They may also then be disciplined, sued, fined, lose their medical licence or even jailed. As for the therapist, they could be criminally prosecuted. For this reason, therapists working in aesthetic medicine under the supervision of a doctor ideally require a Somatology degree or an Advanced Diploma in Dermal Aesthetics.
There are concerns that if aesthetic medicine is practiced in a spa or salon, it will be marketed like a pedicure, so consumers may be led to believe that being injected, lasered and resurfaced needs no more thought than changing one’s nail colour. Consequently, the merging of medical procedures with beauty therapies results in the trivialisation and commercialisation of aesthetic medicine, with consumers becoming confused over the medical nature of the procedures, are not fully informed of the risks, and often don’t even know who is responsible for their procedure.
Recently, there has been a significant clamp down on medi-spa’s in the United States. The Texas Senate Bill 2366 was passed in March 2019, which requires medical spas to post a notice informing consumers of who may perform which procedures, while providing the Consumer Protection Division’s contact information to all clients.
De-Medicalisation of Aesthetic Medicine
Internationally, the UIME (International Union of Aesthetic Medicine) and locally, AAMSSA, continually strive to promote the science and safety of aesthetic medicine. Practicing medicine in salons, spas and shops in malls does nothing to advance the safety, credibility and standards of aesthetic medicine. In the Netherlands, aesthetic medicine has recently been granted medical specialty status in order to counteract the lack of regulation in the industry.
HPCSA guidelines regarding working in a non-clinical setting
Although regarded as an “undesirable practice” by the HPCSA, it is not illegal in South Africa for a doctor to work in a salon or spa. However, the HPCSA states that the doctor would have to strictly comply with all laws, rules andguidelines that need to be in place to practice medicine in a non-clinical setting.
Some examples of these rules are:
- A doctor may not share rooms with a person who is not a doctor and registered in terms of the Health Professions Act.
- The doctors consulting room must have a separate entrance, reception and seating area, where patients are separated from the public. Furthermore, the consulting room must be a separate walled off room for the privacy of patients, the preservation of confidentiality, and the safe keeping of records.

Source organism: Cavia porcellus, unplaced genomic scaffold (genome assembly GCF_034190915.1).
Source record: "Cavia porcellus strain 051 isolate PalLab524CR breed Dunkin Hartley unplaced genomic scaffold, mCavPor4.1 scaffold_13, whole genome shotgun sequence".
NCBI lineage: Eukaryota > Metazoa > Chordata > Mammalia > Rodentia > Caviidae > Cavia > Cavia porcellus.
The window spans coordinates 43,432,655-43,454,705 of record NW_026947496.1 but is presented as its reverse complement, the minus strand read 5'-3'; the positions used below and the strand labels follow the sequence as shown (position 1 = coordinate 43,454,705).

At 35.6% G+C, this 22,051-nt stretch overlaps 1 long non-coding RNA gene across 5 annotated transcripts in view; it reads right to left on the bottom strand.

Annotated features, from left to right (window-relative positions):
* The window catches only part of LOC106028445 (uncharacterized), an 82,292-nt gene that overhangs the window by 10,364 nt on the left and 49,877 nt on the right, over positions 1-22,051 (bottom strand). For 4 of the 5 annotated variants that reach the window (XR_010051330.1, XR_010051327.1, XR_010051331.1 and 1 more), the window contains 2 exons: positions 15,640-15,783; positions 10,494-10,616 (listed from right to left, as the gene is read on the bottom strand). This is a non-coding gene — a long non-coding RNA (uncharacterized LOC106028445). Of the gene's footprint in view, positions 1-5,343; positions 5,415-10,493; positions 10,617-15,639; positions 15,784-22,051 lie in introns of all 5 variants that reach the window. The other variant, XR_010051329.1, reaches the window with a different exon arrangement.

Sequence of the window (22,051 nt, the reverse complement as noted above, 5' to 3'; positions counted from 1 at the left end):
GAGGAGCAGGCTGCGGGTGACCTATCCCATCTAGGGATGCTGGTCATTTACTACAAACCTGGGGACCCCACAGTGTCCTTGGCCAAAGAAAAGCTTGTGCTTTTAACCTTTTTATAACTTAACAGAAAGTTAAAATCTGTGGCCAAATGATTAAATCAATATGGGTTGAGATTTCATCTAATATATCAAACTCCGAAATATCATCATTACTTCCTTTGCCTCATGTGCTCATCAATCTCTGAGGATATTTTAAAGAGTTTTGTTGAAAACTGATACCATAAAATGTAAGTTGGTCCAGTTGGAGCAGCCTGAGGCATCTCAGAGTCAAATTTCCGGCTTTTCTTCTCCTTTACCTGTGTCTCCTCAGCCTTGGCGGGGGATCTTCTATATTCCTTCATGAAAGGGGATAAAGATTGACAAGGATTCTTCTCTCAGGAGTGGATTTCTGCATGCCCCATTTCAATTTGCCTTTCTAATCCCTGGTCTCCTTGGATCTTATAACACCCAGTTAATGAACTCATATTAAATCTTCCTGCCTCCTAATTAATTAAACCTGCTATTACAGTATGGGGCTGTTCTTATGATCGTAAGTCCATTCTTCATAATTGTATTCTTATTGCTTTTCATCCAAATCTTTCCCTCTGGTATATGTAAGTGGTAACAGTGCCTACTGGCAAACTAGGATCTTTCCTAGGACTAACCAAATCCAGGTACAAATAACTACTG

- Most importantly, medical hygiene must be strictly adhered to with a washing station, personal protective equipment (such as gloves and gowns), a medical waste and sharps disposal protocol, and adequate sterilisation equipment.
- There additionally needs to be a blood-borne pathogen and exposure control plan, incidents and needle stick injury protocol, as well as resuscitation equipment such as emergency drugs, oxygen and a defibrillator.
And that’s not all…
In addition to the abovementioned regulations for working in a spa/salon, there are other key rules and guidelines that are just as important, such as:
- The doctor may not pay or receive any commission, or share any income with the salon/spa – and must also manage their own appointments and invoicing while using their own separate payment system. The doctor may not order medical grade cosmeceutical products for the salon/spa.
- HPCSA has strict rules regarding canvassing, touting or unprofessional advertising. The salon may not advertise on behalf of the doctor, nor mention scheduled medicine trade names, Class III Medical Devices or In Vitro Diagnostics , as well as price lists or discounts in their advertising, marketing or social media.
- Confidentiality is also vitally important in medicine, so medical records must be kept secure. Moreover, salon and spa staff are not allowed access to the medical records without express written consent from the patient. Medical notes should be kept at the doctor’s practice to protect patients’ confidentiality.
- If in doubt (and according to the HPCSA Ethical booklet on Business Practice), a doctor can apply to the HPCSA to clear whether their practice in a spa, salon or corporate structure is ethically sound, by written application, inspection of premises, proof of training and scrutinising any contracts or agreements. This should occur before any agreements are made.
Take home message
In light of the above, AAMSSA believes that the best practice model is one where beauty therapists, somatologists and dermal aestheticians work within their designated scope of practice, under the supervision of a doctor and in a medical practice – not the other way around.
The combination of beauty therapy and medical aesthetics is not, after all, a match made in heaven. Mixing aesthetic medicine with salons and spas is not an easy marriage, and should not be entered into lightly, no matter how romantic it might seem.
- HPCSA Guidelines for good practice. Ethical booklets 1-16
- HPCSA Policy Document on Business Practices
- Texas Senate Bill TX SB2366 | 2019-2020 | 86th Legislature
- Aesthetic Medicine Volume 5 No 2 April/June 2019 www.aestheticmedicinejournal.org
- The Netherlands College of Medical Specialisms (CGS) Cosmetic Medicine Decree 10th April 2019
Written and reviewed by
To report any unsafe practice or if you have any queries please feel free to contact Karen Nel at AAMSSA email@example.com
Find a doctor practicing aesthetic medicine by visiting www.aestheticdoctors.co.za
A2 Disclaimer: This article is published for information purposes only, nor should it be regarded as a replacement for sound medical advice.
This article was written by Dr Debbie Norval and edited by the A2 team EXCLUSIVELY for the A2 Aesthetic & Anti-Ageing Magazine Dec 2019 Edition (Issue 32).